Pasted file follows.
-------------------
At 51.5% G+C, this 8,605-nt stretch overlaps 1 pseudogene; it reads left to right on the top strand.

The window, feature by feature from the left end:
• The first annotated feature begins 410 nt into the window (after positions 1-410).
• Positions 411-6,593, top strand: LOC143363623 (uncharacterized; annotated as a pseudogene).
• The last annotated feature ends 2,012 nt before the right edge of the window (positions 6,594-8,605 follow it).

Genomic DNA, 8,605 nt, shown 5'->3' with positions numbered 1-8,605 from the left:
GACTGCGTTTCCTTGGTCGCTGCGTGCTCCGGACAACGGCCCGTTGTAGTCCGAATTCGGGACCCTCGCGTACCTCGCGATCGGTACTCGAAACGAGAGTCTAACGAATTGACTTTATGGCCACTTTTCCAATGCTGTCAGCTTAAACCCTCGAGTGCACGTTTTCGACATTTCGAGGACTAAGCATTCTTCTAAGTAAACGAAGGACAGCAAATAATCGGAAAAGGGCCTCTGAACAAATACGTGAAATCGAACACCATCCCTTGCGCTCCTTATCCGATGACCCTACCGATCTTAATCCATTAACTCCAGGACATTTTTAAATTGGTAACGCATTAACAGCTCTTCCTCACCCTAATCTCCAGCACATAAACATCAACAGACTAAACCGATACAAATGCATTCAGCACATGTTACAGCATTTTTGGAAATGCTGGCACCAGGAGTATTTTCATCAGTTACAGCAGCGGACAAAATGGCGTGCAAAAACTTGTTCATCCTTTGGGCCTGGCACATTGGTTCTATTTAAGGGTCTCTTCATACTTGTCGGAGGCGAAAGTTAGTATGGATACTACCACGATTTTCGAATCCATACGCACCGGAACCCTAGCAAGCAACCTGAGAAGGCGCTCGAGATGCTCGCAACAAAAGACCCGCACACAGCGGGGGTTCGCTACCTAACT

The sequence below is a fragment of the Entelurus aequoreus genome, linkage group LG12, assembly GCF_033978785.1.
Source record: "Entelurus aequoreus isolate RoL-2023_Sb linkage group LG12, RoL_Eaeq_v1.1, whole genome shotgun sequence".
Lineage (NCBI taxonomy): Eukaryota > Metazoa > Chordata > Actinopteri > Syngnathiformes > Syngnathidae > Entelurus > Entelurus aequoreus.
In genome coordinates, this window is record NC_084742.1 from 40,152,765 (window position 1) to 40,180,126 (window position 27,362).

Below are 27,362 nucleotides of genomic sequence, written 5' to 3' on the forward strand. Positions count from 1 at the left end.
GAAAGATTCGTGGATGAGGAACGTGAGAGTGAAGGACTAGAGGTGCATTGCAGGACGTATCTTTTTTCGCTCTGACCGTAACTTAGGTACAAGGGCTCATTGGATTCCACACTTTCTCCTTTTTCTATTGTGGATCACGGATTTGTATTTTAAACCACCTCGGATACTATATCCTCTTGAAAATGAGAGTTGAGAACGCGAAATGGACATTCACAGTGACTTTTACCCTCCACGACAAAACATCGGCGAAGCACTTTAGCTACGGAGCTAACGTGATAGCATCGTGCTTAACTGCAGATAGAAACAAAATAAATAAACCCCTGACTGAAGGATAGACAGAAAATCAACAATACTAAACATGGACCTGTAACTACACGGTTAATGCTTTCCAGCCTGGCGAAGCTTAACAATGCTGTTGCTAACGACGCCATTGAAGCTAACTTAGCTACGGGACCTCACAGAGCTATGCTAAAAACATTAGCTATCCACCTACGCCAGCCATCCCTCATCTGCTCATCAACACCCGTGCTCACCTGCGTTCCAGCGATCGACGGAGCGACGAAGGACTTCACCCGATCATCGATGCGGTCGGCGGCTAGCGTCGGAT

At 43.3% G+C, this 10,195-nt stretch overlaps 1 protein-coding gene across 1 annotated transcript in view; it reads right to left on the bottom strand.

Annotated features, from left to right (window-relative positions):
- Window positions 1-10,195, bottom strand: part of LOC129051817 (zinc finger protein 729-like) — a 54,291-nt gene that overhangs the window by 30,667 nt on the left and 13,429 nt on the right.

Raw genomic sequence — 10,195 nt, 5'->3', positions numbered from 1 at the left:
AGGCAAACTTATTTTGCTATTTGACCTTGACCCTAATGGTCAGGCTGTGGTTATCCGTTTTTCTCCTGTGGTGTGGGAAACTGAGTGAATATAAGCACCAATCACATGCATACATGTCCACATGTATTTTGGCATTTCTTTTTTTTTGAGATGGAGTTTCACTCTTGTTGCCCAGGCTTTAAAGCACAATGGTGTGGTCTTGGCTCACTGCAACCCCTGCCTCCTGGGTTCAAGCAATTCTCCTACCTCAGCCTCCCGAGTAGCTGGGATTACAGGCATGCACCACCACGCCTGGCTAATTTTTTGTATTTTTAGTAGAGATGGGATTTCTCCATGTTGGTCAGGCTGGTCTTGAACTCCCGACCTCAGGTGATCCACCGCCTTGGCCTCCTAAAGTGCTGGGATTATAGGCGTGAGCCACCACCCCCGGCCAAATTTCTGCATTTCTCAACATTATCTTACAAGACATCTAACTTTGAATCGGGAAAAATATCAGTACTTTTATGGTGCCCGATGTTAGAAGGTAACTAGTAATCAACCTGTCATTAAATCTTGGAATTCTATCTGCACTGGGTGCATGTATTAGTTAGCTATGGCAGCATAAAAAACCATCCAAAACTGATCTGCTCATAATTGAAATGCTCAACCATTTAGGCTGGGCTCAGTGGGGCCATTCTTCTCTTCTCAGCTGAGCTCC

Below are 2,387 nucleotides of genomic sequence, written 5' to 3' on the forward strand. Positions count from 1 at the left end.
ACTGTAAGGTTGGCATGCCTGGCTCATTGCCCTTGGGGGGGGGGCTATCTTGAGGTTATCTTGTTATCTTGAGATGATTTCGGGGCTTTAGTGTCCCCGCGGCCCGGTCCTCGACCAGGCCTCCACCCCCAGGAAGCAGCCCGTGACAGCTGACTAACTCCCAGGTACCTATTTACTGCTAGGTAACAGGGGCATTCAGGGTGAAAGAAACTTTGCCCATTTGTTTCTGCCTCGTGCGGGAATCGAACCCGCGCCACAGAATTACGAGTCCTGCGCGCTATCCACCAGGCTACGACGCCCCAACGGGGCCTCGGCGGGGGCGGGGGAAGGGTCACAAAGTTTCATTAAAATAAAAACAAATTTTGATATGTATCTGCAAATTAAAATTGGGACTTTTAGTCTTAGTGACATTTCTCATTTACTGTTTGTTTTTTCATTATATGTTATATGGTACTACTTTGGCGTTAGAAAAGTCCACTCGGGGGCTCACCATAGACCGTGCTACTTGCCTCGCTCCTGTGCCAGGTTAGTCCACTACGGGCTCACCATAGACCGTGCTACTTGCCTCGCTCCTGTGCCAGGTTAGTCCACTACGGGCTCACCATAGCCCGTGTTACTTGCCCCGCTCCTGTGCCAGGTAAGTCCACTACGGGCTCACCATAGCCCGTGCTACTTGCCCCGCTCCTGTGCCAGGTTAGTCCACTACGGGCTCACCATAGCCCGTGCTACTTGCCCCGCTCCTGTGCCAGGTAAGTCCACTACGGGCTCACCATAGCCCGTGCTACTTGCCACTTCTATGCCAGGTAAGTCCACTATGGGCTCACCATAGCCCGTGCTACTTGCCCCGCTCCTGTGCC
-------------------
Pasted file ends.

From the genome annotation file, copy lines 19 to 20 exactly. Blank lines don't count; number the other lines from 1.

Below are 2,387 nucleotides of genomic sequence, written 5' to 3' on the forward strand. Positions count from 1 at the left end.
ACTGTAAGGTTGGCATGCCTGGCTCATTGCCCTTGGGGGGGGGGCTATCTTGAGGTTATCTTGTTATCTTGAGATGATTTCGGGGCTTTAGTGTCCCCGCGGCCCGGTCCTCGACCAGGCCTCCACCCCCAGGAAGCAGCCCGTGACAGCTGACTAACTCCCAGGTACCTATTTACTGCTAGGTAACAGGGGCATTCAGGGTGAAAGAAACTTTGCCCATTTGTTTCTGCCTCGTGCGGGAATCGAACCCGCGCCACAGAATTACGAGTCCTGCGCGCTATCCACCAGGCTACGACGCCCCAACGGGGCCTCGGCGGGGGCGGGGGAAGGGTCACAAAGTTTCATTAAAATAAAAACAAATTTTGATATGTATCTGCAAATTAAAATTGGGACTTTTAGTCTTAGTGACATTTCTCATTTACTGTTTGTTTTTTCATTATATGTTATATGGTACTACTTTGGCGTTAGAAAAGTCCACTCGGGGGCTCACCATAGACCGTGCTACTTGCCTCGCTCCTGTGCCAGGTTAGTCCACTACGGGCTCACCATAGACCGTGCTACTTGCCTCGCTCCTGTGCCAGGTTAGTCCACTACGGGCTCACCATAGCCCGTGTTACTTGCCCCGCTCCTGTGCCAGGTAAGTCCACTACGGGCTCACCATAGCCCGTGCTACTTGCCCCGCTCCTGTGCCAGGTTAGTCCACTACGGGCTCACCATAGCCCGTGCTACTTGCCCCGCTCCTGTGCCAGGTAAGTCCACTACGGGCTCACCATAGCCCGTGCTACTTGCCACTTCTATGCCAGGTAAGTCCACTATGGGCTCACCATAGCCCGTGCTACTTGCCCCGCTCCTGTGCC